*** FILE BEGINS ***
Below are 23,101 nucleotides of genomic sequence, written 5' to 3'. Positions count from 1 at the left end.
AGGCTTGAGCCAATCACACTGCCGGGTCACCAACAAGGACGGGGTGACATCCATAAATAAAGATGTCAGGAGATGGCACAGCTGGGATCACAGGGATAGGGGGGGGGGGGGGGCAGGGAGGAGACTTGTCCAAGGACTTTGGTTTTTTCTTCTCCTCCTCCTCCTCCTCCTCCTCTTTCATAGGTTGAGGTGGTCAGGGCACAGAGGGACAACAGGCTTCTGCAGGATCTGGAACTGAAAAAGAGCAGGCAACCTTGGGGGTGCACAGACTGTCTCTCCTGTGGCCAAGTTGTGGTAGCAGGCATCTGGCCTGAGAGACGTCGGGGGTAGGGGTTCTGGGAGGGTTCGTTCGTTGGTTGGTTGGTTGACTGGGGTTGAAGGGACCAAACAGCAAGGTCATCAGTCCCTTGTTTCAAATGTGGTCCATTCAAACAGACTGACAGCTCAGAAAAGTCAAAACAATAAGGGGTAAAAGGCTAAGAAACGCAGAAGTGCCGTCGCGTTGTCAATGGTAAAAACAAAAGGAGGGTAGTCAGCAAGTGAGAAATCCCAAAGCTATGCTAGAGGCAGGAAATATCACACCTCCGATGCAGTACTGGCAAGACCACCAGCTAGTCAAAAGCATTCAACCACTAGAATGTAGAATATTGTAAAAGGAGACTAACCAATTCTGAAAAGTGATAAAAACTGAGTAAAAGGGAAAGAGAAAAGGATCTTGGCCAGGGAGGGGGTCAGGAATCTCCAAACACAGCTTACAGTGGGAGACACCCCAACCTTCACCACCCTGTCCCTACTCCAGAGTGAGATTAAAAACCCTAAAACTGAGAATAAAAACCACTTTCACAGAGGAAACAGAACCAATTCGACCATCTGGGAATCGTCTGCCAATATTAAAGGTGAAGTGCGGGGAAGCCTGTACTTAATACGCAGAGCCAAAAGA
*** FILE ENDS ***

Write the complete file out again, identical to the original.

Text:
Below are 23,101 nucleotides of genomic sequence, written 5' to 3'. Positions count from 1 at the left end.
AGGCTTGAGCCAATCACACTGCCGGGTCACCAACAAGGACGGGGTGACATCCATAAATAAAGATGTCAGGAGATGGCACAGCTGGGATCACAGGGATAGGGGGGGGGGGGGGGCAGGGAGGAGACTTGTCCAAGGACTTTGGTTTTTTCTTCTCCTCCTCCTCCTCCTCCTCCTCTTTCATAGGTTGAGGTGGTCAGGGCACAGAGGGACAACAGGCTTCTGCAGGATCTGGAACTGAAAAAGAGCAGGCAACCTTGGGGGTGCACAGACTGTCTCTCCTGTGGCCAAGTTGTGGTAGCAGGCATCTGGCCTGAGAGACGTCGGGGGTAGGGGTTCTGGGAGGGTTCGTTCGTTGGTTGGTTGGTTGACTGGGGTTGAAGGGACCAAACAGCAAGGTCATCAGTCCCTTGTTTCAAATGTGGTCCATTCAAACAGACTGACAGCTCAGAAAAGTCAAAACAATAAGGGGTAAAAGGCTAAGAAACGCAGAAGTGCCGTCGCGTTGTCAATGGTAAAAACAAAAGGAGGGTAGTCAGCAAGTGAGAAATCCCAAAGCTATGCTAGAGGCAGGAAATATCACACCTCCGATGCAGTACTGGCAAGACCACCAGCTAGTCAAAAGCATTCAACCACTAGAATGTAGAATATTGTAAAAGGAGACTAACCAATTCTGAAAAGTGATAAAAACTGAGTAAAAGGGAAAGAGAAAAGGATCTTGGCCAGGGAGGGGGTCAGGAATCTCCAAACACAGCTTACAGTGGGAGACACCCCAACCTTCACCACCCTGTCCCTACTCCAGAGTGAGATTAAAAACCCTAAAACTGAGAATAAAAACCACTTTCACAGAGGAAACAGAACCAATTCGACCATCTGGGAATCGTCTGCCAATATTAAAGGTGAAGTGCGGGGAAGCCTGTACTTAATACGCAGAGCCAAAAGA